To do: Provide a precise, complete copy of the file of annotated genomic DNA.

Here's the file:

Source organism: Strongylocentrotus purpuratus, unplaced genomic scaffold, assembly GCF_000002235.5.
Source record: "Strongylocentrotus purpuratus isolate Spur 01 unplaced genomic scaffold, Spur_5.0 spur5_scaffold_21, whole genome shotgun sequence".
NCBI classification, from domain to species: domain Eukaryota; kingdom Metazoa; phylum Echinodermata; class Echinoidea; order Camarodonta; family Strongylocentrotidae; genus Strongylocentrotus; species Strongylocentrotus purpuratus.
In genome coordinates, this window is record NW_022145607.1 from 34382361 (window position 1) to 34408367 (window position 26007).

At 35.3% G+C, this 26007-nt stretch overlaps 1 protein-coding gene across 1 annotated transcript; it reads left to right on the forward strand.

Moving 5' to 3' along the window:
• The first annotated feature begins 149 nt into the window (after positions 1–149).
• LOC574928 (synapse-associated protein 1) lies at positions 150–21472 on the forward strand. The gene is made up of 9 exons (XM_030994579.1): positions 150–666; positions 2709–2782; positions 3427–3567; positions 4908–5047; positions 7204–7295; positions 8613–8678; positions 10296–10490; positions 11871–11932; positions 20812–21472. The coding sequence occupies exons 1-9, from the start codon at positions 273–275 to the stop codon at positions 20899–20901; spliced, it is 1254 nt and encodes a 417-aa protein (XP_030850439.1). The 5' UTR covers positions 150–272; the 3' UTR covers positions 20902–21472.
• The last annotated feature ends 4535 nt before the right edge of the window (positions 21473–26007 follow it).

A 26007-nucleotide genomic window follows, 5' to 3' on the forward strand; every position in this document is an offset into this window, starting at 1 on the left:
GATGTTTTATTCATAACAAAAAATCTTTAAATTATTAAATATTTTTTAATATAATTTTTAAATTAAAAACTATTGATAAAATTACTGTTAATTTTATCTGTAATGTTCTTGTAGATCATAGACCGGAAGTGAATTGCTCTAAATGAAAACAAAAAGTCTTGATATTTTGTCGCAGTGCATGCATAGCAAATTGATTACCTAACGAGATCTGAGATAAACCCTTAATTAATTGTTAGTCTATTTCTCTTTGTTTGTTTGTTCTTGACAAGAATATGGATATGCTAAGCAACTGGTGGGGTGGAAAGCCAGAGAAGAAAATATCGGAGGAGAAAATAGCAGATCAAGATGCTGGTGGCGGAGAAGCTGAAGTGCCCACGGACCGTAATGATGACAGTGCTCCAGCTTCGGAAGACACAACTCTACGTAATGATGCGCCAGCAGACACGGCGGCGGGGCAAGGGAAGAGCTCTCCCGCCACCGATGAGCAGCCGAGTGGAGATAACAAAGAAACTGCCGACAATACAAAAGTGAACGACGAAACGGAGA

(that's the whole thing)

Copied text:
Source organism: Strongylocentrotus purpuratus, unplaced genomic scaffold, assembly GCF_000002235.5.
Source record: "Strongylocentrotus purpuratus isolate Spur 01 unplaced genomic scaffold, Spur_5.0 spur5_scaffold_21, whole genome shotgun sequence".
NCBI classification, from domain to species: domain Eukaryota; kingdom Metazoa; phylum Echinodermata; class Echinoidea; order Camarodonta; family Strongylocentrotidae; genus Strongylocentrotus; species Strongylocentrotus purpuratus.
In genome coordinates, this window is record NW_022145607.1 from 34382361 (window position 1) to 34408367 (window position 26007).

At 35.3% G+C, this 26007-nt stretch overlaps 1 protein-coding gene across 1 annotated transcript; it reads left to right on the forward strand.

Moving 5' to 3' along the window:
• The first annotated feature begins 149 nt into the window (after positions 1–149).
• LOC574928 (synapse-associated protein 1) lies at positions 150–21472 on the forward strand. The gene is made up of 9 exons (XM_030994579.1): positions 150–666; positions 2709–2782; positions 3427–3567; positions 4908–5047; positions 7204–7295; positions 8613–8678; positions 10296–10490; positions 11871–11932; positions 20812–21472. The coding sequence occupies exons 1-9, from the start codon at positions 273–275 to the stop codon at positions 20899–20901; spliced, it is 1254 nt and encodes a 417-aa protein (XP_030850439.1). The 5' UTR covers positions 150–272; the 3' UTR covers positions 20902–21472.
• The last annotated feature ends 4535 nt before the right edge of the window (positions 21473–26007 follow it).

A 26007-nucleotide genomic window follows, 5' to 3' on the forward strand; every position in this document is an offset into this window, starting at 1 on the left:
GATGTTTTATTCATAACAAAAAATCTTTAAATTATTAAATATTTTTTAATATAATTTTTAAATTAAAAACTATTGATAAAATTACTGTTAATTTTATCTGTAATGTTCTTGTAGATCATAGACCGGAAGTGAATTGCTCTAAATGAAAACAAAAAGTCTTGATATTTTGTCGCAGTGCATGCATAGCAAATTGATTACCTAACGAGATCTGAGATAAACCCTTAATTAATTGTTAGTCTATTTCTCTTTGTTTGTTTGTTCTTGACAAGAATATGGATATGCTAAGCAACTGGTGGGGTGGAAAGCCAGAGAAGAAAATATCGGAGGAGAAAATAGCAGATCAAGATGCTGGTGGCGGAGAAGCTGAAGTGCCCACGGACCGTAATGATGACAGTGCTCCAGCTTCGGAAGACACAACTCTACGTAATGATGCGCCAGCAGACACGGCGGCGGGGCAAGGGAAGAGCTCTCCCGCCACCGATGAGCAGCCGAGTGGAGATAACAAAGAAACTGCCGACAATACAAAAGTGAACGACGAAACGGAGA